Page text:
Elon @ Appalachian Football
Here we go with Week 6:
Elon (2-3, 0-2) @ #15 Appalachian State (3-2, 1-1)
TV/Video: GoASU TV
Radio: WKBC 97.3 Wilkesboro, Charlotte, Winston Salem, Hickory & High Country; WATA 1450 Boone, Blowing Rock; ESPN 730 Charlotte, Rock Hill, Salisbury; WCOG 1320 Greensboro, Winston Salem, WMFR 1230 Greensboro, High Point; WSML 1200 Burlington, Greensboro; WCMC 99.9 Raleigh, WZGM 1350 Black Mountain, Asheville; WPWT 870 Bristol, Johnson City; WTOE 1470 Spruce Pine, WDNC 620 Durham, WLON 1050 Lincolnton
Kidd Brewer Stadium
Jeff Sagarin Ratings:
Home: 2.53 points
Appalachian is favored by the Sagarin ratings by 13 ½ points (rounded).
Series: Appalachian leads 30-9-1
Last Meeting: Appalachian 28, Elon 24, November 19, 2011, Elon, NC
WXAPP’s Boone Gameday Weather Trends:
Increasing clouds, chance for shower late afternoon.
Kickoff: Temperatures in the mid 60’s
End of Game: Temperatures in the upper 50’s, shower possible
After a one week hiatus from conference play, Appalachian will finish the season with a run of six straight conference games. Three of those games will be on the road and three will be at home, but its starts this weekend against Elon for Homecoming. This date of this matchup has taken place more times in the last weekend of September or first weekend in October than at any other time of the year. Since Elon joined the SoCon in 2003, six of the nine matchups have taken place in November, with the other three landing in the same familiar weekend. In the last nine years, Appalachian has preferred Homecoming to fall on this weekend, but it does not happen all the time. Despite the obvious coincidence, this will be only the third time that Appalachian has hosted Elon for Homecoming, both being Mountaineer wins. The extremely obvious fact that Elon has not won in Boone since 1964, a string that includes sixteen straight Mountaineer wins overall, should make Elon the safe choice for this game. Most teams prefer “scheduling a win”, for this game, but Southern Conference opponents seem to prefer Appalachian to be their opponent for their Homecoming game. It makes a little bit of sense, but not a lot. Regardless, Elon coach Jason Swepson will make his first visit to Boone as a head coach this weekend. Swepson is notorious for announcing in his press conference when he was hired, that his job was to beat Appalachian State. One twenty year win streak over an opponent has already fallen in Boone this year, and its Swepson’s job to bring down a streak that has lasted forty-eight years and sixteen games.
Elon is a little bit confusing. Seems they can find a quarterback and a couple receivers almost anywhere when they recruit, but for whatever reason, finding a quality running back seems to escape them. We all know their offense is predicated in the passing game, and it isn’t a place high school running backs want to venture to for their college careers. The past four seasons, at this point in the campaign, Elon has ranked generally in the mid 70’s out of roughly 120 FCS teams in rushing the football. However, the Phoenix have not been this bad running the football since 2007, when they were ranked 106th nationally, averaging 92 yards a game on the ground. This season, the Phoenix are 101st nationally with a 100 yard a game average, which is most likely worse than it actually looks. Elon has played five games, and only in the West Virginia State game, did they rush for any significant yardage. Elon ran for 301 yards in that game against Division II West Virginia State. So, in four other games, Elon has rushed for 199 yards. The Phoenix have always been somewhat one dimensional, but this could pass as heavy of an Elon team we have seen in several years.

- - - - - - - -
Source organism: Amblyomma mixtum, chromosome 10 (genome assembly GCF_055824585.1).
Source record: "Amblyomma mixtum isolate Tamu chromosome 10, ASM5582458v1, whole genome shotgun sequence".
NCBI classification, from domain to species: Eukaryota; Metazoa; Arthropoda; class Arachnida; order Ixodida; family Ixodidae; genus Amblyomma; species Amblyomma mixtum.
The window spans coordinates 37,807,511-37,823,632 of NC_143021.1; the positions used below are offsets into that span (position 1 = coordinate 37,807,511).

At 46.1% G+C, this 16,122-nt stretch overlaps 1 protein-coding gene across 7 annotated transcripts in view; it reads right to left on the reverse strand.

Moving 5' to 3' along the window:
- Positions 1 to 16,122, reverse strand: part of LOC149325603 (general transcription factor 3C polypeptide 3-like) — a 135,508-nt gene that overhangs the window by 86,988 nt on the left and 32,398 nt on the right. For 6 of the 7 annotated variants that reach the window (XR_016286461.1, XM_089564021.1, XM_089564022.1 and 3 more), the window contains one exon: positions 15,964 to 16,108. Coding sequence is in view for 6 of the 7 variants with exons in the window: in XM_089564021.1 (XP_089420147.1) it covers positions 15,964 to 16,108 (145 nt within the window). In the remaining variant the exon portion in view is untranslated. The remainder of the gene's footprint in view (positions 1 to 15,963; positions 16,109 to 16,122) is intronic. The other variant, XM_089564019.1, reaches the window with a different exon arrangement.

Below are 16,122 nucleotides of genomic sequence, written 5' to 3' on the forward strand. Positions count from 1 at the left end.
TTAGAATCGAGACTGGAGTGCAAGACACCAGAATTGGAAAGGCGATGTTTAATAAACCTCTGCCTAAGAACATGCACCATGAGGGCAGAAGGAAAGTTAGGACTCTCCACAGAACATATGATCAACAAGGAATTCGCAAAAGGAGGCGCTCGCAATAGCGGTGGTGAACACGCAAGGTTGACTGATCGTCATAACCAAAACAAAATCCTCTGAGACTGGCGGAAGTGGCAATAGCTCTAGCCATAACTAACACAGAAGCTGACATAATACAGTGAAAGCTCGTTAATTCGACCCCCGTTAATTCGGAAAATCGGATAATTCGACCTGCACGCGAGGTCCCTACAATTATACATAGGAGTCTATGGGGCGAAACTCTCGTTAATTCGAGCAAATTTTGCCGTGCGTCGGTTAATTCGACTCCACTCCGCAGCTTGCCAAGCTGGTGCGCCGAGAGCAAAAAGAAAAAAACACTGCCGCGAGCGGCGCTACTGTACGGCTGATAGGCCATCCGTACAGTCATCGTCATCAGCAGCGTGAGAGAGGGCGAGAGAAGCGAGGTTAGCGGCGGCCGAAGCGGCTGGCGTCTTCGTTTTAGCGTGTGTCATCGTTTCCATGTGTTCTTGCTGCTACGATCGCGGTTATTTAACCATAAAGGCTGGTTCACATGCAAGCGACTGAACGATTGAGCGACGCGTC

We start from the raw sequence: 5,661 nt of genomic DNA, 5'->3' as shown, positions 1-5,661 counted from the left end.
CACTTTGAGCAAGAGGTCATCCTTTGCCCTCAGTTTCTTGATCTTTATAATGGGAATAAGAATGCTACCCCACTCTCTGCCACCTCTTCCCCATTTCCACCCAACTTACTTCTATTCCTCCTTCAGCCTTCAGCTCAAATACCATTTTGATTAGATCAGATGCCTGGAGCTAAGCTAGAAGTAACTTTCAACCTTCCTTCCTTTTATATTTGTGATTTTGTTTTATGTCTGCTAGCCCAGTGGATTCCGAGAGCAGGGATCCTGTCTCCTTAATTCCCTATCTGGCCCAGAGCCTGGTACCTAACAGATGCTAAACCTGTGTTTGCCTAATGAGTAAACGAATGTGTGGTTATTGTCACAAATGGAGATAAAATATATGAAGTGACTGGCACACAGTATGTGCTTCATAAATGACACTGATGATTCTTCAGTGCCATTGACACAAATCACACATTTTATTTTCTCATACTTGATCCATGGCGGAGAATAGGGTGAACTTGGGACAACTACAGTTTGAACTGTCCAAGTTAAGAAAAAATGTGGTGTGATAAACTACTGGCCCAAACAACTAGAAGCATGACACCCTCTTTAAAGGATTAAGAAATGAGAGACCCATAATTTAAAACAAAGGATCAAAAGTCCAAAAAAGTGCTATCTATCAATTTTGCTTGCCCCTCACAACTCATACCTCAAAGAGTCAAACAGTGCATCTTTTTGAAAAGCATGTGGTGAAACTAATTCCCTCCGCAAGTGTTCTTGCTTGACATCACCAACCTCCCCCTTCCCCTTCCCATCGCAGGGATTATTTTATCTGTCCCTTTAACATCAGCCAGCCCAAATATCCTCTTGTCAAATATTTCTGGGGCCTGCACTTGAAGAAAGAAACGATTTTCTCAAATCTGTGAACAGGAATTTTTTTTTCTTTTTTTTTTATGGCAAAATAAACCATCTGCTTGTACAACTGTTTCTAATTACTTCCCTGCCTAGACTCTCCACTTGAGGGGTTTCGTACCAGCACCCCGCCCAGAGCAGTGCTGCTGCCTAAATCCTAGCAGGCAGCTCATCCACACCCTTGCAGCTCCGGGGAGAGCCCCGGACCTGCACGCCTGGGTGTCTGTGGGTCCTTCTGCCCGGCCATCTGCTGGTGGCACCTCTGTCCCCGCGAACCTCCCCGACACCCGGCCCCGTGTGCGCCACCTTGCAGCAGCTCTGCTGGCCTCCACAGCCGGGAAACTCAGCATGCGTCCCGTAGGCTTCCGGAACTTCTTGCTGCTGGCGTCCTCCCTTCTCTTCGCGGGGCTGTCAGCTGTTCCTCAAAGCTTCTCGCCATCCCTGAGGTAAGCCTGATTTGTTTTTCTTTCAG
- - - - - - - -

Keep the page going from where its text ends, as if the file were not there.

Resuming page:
So what does Elon’s poor rushing attack mean? It all works back to their quarterback and their main weapons on offense. Quarterback Thomas Wilson threw for just over 3,000 yards last season in eleven games, averaging 277 yards a game. This year, Wilson is averaging 232 yards a game, which is not bad until you really think about it. Appalachian likes a very balanced attack, but would definitely prefer to run the ball, and does so pretty well. Jamal Jackson, in a balanced attack has put up 255 yards passing a game. The forty-three yards per game decline from one year to the next for Elon is suddenly a little eye-opening. Wilson has done a much better job taking care of the football this season. His twenty-one interceptions led the SoCon last year by a wide margin. This season, Wilson has only had four of his passes intercepted, however, all of them have been in road games.